PM Workflow News

The PMI affiliated website published Dan's article: Project Workflow Framework- An Error Free Project Management environment

Project (PMI) published the article "5 Types of Project Cost" with multiple quotations from our book.



The June/July issue of the PMI's Project Management Journal publication featured book's review by William Scally.The review spoke well of the book and complimented it. 

PMI members may see the review at

The PM Podcast


Cornelius Fichtner has published his new episode 316 of his popular podcasts, dedicated to our book. Dan Epstein and Rich Maltzman answer Cornelius' questions. You may access episode #316 here:


An advisory article Project Initiation Process, based on our book, has been published in February, March and April 2015 editions of PM World Journal  
Part 1 (February 2015)
Part 2 (March 2015)
Part 3 (April 2015) 


A new review by the well known Dutch blogger Henk-Jan van der Klis has been published in his Good Reads Magazine at:

The same review will be published later in his blog and the Dutch IPMA magazine.


On November 19, 2014, Dan presented PM Workflow at the PMI webinar: PM Workflow Framework: Defined and detailed.
The presentation describes PM Workflow Framework, on which the book is based. Along with the book features, the presentation describes how some of the most important features are implemented and explains why PM Workflow is today's project manager's Global Positioning System.

You may access the recorded presentation at:

However, you must install first a free tool Adobe Connect Pro on a desktop computer (Windows). It won't work on iPad or Android tablets.


Another book review was published at


Our book review has been published by site


A  featured article Project Estimating Process, based on our book, has been published by PM World Journal



The book review has been published in the PM World Journal.

Among other things, it says:

This is one of the few books that sensibly combines methodologies to produce a better approach. It is a welcome addition to the tools available for the practicing PMP.



The book has been mentioned by the PMO Expert Mel Bost in his blog. Mel writes: 

I would highly endorse my blog readers to consider Project Workflow Management as a reference text when defining a foundation project management process for your project group. I firmly believe this is the “finesse” we have been seeking individually in our project groups for many years.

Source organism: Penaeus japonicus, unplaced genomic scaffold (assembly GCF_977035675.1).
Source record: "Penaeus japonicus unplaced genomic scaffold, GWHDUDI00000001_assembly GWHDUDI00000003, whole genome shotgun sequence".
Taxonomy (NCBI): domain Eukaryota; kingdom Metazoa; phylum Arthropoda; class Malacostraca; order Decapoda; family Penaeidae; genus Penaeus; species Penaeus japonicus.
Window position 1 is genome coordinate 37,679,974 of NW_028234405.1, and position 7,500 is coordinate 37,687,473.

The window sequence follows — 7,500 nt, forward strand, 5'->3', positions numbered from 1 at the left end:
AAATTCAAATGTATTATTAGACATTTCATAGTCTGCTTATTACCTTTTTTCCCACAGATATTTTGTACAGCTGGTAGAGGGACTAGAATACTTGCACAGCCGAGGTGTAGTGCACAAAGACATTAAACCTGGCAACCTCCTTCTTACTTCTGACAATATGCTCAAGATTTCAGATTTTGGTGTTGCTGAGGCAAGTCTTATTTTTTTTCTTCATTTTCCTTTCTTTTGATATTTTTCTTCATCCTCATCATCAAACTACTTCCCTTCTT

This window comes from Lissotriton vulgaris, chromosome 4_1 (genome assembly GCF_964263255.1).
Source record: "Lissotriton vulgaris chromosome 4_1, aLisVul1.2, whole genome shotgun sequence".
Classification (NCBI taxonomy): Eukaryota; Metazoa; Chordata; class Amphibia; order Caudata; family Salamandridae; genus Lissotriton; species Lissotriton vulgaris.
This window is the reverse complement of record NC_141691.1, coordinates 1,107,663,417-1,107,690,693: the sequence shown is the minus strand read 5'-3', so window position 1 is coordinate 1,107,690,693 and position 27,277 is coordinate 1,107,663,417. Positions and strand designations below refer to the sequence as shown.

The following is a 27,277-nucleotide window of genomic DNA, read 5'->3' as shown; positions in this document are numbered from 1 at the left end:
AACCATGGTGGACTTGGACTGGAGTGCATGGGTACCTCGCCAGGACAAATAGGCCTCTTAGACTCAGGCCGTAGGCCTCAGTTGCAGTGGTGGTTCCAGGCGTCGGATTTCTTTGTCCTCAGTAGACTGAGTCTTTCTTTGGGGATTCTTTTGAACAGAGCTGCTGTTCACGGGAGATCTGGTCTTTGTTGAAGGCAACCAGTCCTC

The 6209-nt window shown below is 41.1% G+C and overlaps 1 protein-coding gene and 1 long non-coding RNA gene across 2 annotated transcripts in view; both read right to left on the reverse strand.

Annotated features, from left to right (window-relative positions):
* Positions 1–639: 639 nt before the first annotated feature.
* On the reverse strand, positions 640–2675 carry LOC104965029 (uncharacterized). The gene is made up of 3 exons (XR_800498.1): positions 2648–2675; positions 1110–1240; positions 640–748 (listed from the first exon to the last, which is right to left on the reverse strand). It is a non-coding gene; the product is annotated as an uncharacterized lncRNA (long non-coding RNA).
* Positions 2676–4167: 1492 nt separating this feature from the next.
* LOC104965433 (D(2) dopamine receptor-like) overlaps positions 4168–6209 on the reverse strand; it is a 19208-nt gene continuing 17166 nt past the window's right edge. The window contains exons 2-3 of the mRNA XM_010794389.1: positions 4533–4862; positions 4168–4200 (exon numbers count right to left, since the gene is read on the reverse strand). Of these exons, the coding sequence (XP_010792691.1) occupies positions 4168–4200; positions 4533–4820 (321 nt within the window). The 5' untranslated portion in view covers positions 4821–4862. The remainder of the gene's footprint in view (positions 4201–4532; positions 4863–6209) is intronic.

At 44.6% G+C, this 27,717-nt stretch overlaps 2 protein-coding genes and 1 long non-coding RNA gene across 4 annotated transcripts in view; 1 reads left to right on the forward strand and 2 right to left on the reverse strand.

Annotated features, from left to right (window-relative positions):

The book is finally out! It is available on this website, Amazon, the Publisher and soon from the PMI Bookstore.


The Project Workflow Management Webinar was presented by Dan at the influential International Project Management Day Webina. The webinar recording is available at: or
the YouTube:

The presentation describes not only the book features, but also show how it is actually done.


The popular Management Issues website has published an article Getting to grips with virtual project management, featuring interview with Dan and Rich, authors of the Project Workflow Management book.


The leading British Project Management Today magazine follows us on Twitter.

07/12/2013 blog published analysis of differences between the small and large project scope changes and their implication on a project. The analysis quotes the Project Workflow Management book definition. Please note that the article provides the mirror address of our website. Also, a picture on the book cover has changed.

                                         Few excerpts from the post  

Small scope changes can be difficult to define as it really does depend on the type of project you are working on and the overall size of the work. For example, if you are working on a six-week project, then a change that takes two days is significant. But a change that takes two days on a project that lasts two years really isn’t that big of a deal.

There’s another way to look at this as well, which is set out by Dan Epstein and Rich Maltzman in their forthcoming book, Project Workflow Management. I’ve been lucky enough to see a copy of the book before its official release date and there is a section about scope change planning and what constitutes as small change which can help us answer the question of whether a new process is needed to handle smaller requests.

Epstein and Maltzman say that a small change:

  • Takes less than 8 hours of effort to complete
  • Adds no additional risks to the project
  • Impacts nothing else in the project
  • Impacts nothing else outside the project
  • Creates no new issues
  • Does not add any new stakeholders or business users.

That seems to me a pretty comprehensive list of everything that could potentially fall into the small change category.